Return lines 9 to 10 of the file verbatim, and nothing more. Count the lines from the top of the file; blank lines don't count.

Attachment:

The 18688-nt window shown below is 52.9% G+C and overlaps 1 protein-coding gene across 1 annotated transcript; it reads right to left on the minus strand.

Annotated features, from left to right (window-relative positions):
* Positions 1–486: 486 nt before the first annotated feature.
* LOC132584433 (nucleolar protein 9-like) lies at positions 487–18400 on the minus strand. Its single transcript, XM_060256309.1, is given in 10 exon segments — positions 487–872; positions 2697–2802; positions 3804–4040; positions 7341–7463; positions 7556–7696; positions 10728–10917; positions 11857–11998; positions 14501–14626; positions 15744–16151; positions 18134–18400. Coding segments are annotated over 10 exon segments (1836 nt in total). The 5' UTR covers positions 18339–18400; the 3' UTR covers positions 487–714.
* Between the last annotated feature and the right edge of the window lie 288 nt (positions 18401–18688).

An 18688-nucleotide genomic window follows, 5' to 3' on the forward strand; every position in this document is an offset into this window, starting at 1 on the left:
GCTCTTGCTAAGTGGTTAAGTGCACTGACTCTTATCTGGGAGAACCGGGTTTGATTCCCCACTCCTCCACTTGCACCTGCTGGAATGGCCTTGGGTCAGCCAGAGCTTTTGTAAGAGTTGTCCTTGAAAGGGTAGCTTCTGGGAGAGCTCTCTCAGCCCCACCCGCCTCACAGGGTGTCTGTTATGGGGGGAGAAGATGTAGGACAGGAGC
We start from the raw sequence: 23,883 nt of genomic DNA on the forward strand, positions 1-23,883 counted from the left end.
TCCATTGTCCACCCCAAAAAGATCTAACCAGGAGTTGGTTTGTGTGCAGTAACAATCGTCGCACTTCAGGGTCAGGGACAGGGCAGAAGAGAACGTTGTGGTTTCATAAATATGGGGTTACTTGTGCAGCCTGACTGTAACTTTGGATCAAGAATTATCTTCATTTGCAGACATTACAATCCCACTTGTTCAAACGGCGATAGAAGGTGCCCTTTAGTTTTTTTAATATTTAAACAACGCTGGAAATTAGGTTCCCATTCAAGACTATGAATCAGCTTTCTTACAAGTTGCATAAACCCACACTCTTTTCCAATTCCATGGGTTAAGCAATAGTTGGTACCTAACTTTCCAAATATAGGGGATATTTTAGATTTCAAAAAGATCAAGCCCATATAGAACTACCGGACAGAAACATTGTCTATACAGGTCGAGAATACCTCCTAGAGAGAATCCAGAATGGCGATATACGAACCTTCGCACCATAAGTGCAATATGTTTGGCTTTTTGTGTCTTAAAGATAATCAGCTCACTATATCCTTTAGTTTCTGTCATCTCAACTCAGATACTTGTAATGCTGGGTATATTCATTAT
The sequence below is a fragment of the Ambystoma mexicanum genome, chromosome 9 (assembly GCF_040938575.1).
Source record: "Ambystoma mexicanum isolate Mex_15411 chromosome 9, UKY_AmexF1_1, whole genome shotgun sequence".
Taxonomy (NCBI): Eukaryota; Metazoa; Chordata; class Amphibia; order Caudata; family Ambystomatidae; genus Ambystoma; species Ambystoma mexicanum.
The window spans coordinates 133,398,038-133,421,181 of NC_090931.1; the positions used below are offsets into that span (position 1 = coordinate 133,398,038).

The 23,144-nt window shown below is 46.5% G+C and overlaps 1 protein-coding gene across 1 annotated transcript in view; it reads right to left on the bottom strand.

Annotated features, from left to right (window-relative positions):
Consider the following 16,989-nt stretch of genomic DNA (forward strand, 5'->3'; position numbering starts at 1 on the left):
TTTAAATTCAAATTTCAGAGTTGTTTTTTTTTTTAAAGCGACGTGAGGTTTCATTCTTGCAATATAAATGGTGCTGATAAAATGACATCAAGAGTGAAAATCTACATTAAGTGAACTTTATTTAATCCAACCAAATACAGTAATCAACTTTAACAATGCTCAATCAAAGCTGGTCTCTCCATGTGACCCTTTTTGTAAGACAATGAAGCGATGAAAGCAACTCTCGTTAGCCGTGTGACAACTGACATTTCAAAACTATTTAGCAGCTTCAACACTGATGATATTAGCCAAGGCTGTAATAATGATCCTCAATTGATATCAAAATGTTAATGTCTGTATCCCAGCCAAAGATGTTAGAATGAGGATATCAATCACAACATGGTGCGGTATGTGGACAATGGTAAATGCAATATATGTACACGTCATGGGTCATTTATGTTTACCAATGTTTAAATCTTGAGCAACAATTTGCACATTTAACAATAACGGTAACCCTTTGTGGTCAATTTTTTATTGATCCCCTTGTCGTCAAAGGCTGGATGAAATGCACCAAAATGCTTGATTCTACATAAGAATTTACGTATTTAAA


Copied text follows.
TCCATTGTCCACCCCAAAAAGATCTAACCAGGAGTTGGTTTGTGTGCAGTAACAATCGTCGCACTTCAGGGTCAGGGACAGGGCAGAAGAGAACGTTGTGGTTTCATAAATATGGGGTTACTTGTGCAGCCTGACTGTAACTTTGGATCAAGAATTATCTTCATTTGCAGACATTACAATCCCACTTGTTCAAACGGCGATAGAAGGTGCCCTTTAGTTTTTTTAATATTTAAACAACGCTGGAAATTAGGTTCCCATTCAAGACTATGAATCAGCTTTCTTACAAGTTGCATAAACCCACACTCTTTTCCAATTCCATGGGTTAAGCAATAGTTGGTACCTAACTTTCCAAATATAGGGGATATTTTAGATTTCAAAAAGATCAAGCCCATATAGAACTACCGGACAGAAACATTGTCTATACAGGTCGAGAATACCTCCTAGAGAGAATCCAGAATGGCGATATACGAACCTTCGCACCATAAGTGCAATATGTTTGGCTTTTTGTGTCTTAAAGATAATCAGCTCACTATATCCTTTAGTTTCTGTCATCTCAACTCAGATACTTGTAATGCTGGGTATATTCATTAT
The sequence below is a fragment of the Ambystoma mexicanum genome, chromosome 9 (assembly GCF_040938575.1).